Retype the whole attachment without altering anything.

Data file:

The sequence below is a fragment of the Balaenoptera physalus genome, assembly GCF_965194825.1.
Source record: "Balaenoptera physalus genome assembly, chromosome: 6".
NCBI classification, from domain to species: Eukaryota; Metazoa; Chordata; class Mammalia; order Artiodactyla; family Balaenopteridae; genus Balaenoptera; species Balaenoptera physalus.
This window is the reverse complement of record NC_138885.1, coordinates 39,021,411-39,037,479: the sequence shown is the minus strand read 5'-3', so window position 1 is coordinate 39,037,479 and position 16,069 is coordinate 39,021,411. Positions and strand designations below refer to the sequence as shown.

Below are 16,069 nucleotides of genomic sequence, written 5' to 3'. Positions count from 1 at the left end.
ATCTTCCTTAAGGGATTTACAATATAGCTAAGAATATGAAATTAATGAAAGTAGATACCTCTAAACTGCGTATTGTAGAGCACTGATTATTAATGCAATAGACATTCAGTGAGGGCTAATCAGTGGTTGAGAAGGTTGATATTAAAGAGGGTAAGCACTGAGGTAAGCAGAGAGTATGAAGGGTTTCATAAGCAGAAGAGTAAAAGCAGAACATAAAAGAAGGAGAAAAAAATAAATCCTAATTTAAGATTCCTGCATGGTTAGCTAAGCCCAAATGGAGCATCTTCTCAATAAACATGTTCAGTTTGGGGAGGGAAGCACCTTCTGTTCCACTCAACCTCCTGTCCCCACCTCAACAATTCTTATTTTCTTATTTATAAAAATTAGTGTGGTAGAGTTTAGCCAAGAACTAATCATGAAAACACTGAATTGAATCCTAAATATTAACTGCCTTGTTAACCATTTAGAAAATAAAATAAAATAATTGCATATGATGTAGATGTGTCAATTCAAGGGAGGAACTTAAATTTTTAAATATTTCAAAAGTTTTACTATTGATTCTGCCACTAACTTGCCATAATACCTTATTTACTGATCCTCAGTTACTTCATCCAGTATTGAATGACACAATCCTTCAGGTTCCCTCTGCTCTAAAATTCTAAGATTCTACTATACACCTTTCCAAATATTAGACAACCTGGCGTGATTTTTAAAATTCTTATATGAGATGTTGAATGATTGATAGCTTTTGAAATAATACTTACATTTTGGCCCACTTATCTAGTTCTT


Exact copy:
The sequence below is a fragment of the Balaenoptera physalus genome, assembly GCF_965194825.1.
Source record: "Balaenoptera physalus genome assembly, chromosome: 6".
NCBI classification, from domain to species: Eukaryota; Metazoa; Chordata; class Mammalia; order Artiodactyla; family Balaenopteridae; genus Balaenoptera; species Balaenoptera physalus.
This window is the reverse complement of record NC_138885.1, coordinates 39,021,411-39,037,479: the sequence shown is the minus strand read 5'-3', so window position 1 is coordinate 39,037,479 and position 16,069 is coordinate 39,021,411. Positions and strand designations below refer to the sequence as shown.

Below are 16,069 nucleotides of genomic sequence, written 5' to 3'. Positions count from 1 at the left end.
ATCTTCCTTAAGGGATTTACAATATAGCTAAGAATATGAAATTAATGAAAGTAGATACCTCTAAACTGCGTATTGTAGAGCACTGATTATTAATGCAATAGACATTCAGTGAGGGCTAATCAGTGGTTGAGAAGGTTGATATTAAAGAGGGTAAGCACTGAGGTAAGCAGAGAGTATGAAGGGTTTCATAAGCAGAAGAGTAAAAGCAGAACATAAAAGAAGGAGAAAAAAATAAATCCTAATTTAAGATTCCTGCATGGTTAGCTAAGCCCAAATGGAGCATCTTCTCAATAAACATGTTCAGTTTGGGGAGGGAAGCACCTTCTGTTCCACTCAACCTCCTGTCCCCACCTCAACAATTCTTATTTTCTTATTTATAAAAATTAGTGTGGTAGAGTTTAGCCAAGAACTAATCATGAAAACACTGAATTGAATCCTAAATATTAACTGCCTTGTTAACCATTTAGAAAATAAAATAAAATAATTGCATATGATGTAGATGTGTCAATTCAAGGGAGGAACTTAAATTTTTAAATATTTCAAAAGTTTTACTATTGATTCTGCCACTAACTTGCCATAATACCTTATTTACTGATCCTCAGTTACTTCATCCAGTATTGAATGACACAATCCTTCAGGTTCCCTCTGCTCTAAAATTCTAAGATTCTACTATACACCTTTCCAAATATTAGACAACCTGGCGTGATTTTTAAAATTCTTATATGAGATGTTGAATGATTGATAGCTTTTGAAATAATACTTACATTTTGGCCCACTTATCTAGTTCTT